Amy Dockser Marcus argues that the way we do science has changed. As evidence, she tells the story of how parents of children with a rare disease - Neimann-Pick Type C, or NPC – became partners with drug companies and NIH scientists in designing research on potential treatments for NPC. The moral of the story isn’t clear. On the one hand, these parents efficiently educate themselves about both the science and the politics of drug development in the USA. They collaborate with scientists to organize clinical trials. They learn about the ethics of biomedical research and the trade-offs between their hopes that new treatments will work and their understanding that, in order to prove that the treatments work, rigorous studies must be done. Marcus shows us how the choices faced by such parents are agonizing – should they gamble that an unproven treatment might be safe and beneficial, or should they enroll their child in a clinical trial that might not help their child but might allow future children to benefit from the results of good science.
Marcus suggests that this sort of “citizen science” is a departure from the old days when scientists, cloistered in their laboratories, decided what to study based on their own interests without seeking input or developing awareness of the issues of concern to the people whose diseases they were studying.
It is easy to like the story of “citizen science." We like to think that ordinary people are smarter than experts. The story has been told before, in movies like Lorenzo’s Oil (tagline: some people make their own miracles) and Dallas Buyers Club (tagline: dare to live!). In these fairy tales, citizens take on the heartless bureaucracy show that careful science is just a jobs program for careerist scientists and heartless bureaucrats.
The real world is more complicated. In most of these stories, including the one that Marcus tells, the drugs that citizen scientists touted did not work. In all these tales, scientists were eager to collaborate with activists if the activists were willing to acknowledge a difference between passionate beliefs and dispassionate statistics.
In the end, the supposedly inspiring story of citizen science in NPC is a tragic one. The studies that the parents helped design showed that the drugs that they hoped would be effective were neither safe nor effective. The first patients’ experiences were not good. They got serious infections and strokes. They discovered that the drug caused hearing loss. One patient got liver cancer. Some died of complications from the treatments.
In the end, the book portrays the ways that there are no shortcuts in science. Instead, the stodgy and time-consuming approaches of the scientists seem to be the only way to test whether drugs work.
The book breaks new ground in its understanding of the role of drug companies in the high-stakes game of drug development for rare diseases. It is very expensive to do the careful studies that will show whether a drug really works. The money must be spent up front, with no guarantee that the drug will ultimately be safe and effective enough to be approved by the FDA. If it is not, the companies go broke. If it is successful, they can make money.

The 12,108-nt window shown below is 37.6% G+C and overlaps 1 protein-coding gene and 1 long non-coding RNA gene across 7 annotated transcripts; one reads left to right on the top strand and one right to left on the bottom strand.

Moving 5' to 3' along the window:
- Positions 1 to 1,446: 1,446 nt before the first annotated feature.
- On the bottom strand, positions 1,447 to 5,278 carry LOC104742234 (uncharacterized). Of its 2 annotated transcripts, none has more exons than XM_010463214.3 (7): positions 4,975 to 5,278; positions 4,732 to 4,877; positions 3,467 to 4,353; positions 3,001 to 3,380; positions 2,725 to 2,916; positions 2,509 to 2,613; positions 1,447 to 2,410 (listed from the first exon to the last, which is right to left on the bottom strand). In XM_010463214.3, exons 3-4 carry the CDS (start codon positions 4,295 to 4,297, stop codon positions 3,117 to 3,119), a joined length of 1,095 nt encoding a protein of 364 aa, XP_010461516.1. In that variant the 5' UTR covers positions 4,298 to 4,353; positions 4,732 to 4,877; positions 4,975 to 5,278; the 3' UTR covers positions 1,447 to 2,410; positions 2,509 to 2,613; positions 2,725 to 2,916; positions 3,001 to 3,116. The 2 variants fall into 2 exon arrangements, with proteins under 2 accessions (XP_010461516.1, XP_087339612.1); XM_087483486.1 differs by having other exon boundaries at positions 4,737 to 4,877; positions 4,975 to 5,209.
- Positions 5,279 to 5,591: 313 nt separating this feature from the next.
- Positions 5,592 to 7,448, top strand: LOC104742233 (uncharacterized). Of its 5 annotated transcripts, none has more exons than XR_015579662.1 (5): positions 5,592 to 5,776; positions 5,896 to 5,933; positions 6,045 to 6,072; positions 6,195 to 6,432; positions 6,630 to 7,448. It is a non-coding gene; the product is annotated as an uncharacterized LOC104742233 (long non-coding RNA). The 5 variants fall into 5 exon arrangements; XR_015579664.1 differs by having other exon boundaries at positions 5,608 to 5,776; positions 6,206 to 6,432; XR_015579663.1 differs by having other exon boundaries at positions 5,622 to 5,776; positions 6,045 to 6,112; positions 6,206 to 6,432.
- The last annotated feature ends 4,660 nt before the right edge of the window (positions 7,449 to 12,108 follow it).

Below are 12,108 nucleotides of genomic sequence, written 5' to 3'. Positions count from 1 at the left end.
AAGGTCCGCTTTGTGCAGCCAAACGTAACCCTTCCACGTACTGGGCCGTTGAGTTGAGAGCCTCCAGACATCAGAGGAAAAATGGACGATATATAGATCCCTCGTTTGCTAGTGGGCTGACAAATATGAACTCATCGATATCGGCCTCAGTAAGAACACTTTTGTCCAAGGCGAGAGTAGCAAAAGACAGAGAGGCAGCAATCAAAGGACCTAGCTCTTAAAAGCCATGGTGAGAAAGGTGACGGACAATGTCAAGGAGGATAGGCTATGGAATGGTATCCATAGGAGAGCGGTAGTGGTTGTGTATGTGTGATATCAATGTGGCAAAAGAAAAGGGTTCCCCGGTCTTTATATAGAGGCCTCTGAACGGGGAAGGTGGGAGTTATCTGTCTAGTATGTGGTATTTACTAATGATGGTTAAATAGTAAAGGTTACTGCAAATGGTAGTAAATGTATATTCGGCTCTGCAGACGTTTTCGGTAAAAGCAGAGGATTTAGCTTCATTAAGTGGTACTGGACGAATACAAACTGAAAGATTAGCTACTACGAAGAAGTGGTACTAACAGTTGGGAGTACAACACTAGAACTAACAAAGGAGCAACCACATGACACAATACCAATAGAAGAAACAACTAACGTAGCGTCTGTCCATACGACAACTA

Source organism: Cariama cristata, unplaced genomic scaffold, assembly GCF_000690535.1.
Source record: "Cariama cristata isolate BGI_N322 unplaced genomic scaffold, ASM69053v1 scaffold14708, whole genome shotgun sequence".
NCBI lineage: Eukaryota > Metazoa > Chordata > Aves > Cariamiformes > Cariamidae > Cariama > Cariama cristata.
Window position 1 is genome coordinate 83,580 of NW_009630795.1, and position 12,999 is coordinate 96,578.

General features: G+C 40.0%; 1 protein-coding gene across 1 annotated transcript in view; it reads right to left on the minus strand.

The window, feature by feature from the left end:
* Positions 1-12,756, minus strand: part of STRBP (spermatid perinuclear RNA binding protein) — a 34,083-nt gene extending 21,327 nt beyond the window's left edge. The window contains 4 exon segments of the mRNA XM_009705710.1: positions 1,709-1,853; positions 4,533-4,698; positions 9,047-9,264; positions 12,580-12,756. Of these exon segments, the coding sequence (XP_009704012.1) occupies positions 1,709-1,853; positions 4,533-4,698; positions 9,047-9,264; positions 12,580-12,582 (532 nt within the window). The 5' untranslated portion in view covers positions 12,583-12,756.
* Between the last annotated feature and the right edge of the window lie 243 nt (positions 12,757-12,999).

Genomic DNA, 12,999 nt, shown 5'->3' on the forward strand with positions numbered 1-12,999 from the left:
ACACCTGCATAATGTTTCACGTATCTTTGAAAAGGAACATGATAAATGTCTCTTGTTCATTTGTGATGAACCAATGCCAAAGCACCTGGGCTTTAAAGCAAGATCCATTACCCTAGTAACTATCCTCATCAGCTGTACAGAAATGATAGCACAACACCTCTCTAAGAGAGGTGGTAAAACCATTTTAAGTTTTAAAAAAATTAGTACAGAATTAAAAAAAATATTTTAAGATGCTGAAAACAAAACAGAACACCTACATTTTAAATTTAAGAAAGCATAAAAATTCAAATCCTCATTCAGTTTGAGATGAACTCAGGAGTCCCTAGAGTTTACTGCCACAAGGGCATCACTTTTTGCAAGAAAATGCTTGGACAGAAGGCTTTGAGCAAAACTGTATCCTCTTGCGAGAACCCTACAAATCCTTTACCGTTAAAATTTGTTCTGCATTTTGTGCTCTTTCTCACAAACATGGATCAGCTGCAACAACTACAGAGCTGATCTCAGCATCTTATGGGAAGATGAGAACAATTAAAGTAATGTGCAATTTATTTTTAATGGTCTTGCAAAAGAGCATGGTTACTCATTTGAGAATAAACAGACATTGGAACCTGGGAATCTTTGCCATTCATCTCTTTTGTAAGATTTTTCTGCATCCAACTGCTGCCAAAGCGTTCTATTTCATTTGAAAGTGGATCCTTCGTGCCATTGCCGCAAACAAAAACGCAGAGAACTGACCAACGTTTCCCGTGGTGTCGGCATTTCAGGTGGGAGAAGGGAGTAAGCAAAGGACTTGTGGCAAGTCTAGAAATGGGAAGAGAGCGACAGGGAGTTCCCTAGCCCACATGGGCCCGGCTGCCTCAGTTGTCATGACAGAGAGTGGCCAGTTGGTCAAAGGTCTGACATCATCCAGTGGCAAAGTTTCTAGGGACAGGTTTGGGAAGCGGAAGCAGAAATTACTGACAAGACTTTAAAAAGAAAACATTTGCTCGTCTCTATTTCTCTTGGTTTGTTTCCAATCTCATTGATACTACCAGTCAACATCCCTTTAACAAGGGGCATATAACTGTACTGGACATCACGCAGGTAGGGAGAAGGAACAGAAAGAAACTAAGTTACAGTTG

In the case of NPC, two companies, Vtesse and CTD holdings, were studying different drugs. Vtesse did a clinical trial that enrolled 51 children. They did not publicize the results. Vtesse was then bought by another company, Sucampo, for $200M, probably with the hope that the new drug for NPC would generate revenue. Shortly after the purchase, Sucampo announced that they hoped to launch the drug for sale in 2019 (even though they did not yet have FDA approval.) A month later, though, Sucampo was bought by Mallinckrodt Pharmceuticals for $1.2B. Then Mallinckrodt announced that the trial results showed no benefit and that they would not be seeking FDA approval. Controversy continues as to whether these drugs hold promise as effective treatments for NPC
Many parents still think the drugs work. They think that their children are more alert, communicate better, and have a better quality of life. They think that the studies were poorly designed and that objective outcomes measures ignore the subjective observations of the parents.
The FDA doesn’t know what to do with such discordant views and discordant approaches to drug evaluation. They must balance the objective data with the passionate parental advocacy. An FDA Advisory Committee meeting for one NPC drug concluded that the drug didn’t work but they voted 10-3 to approve it anyway. A couple months later, FDA leadership ignored the Advisory Committee recommendation and rejected the application. The drug continues to be used off-label.
One recent review concluded that the most important interventions for children with NPC are non-pharmacological ones like regular physical activity and well-designed nutritional approaches.
Citizen science may be here to stay. Collaboration between patients, families, scientists, regulators, and marketers is essential. But there are no shortcuts in science. No matter who is doing the studies, the methods must be rigorous and the interpretations impartial. After all, even scientists are citizens. We live by the same rules.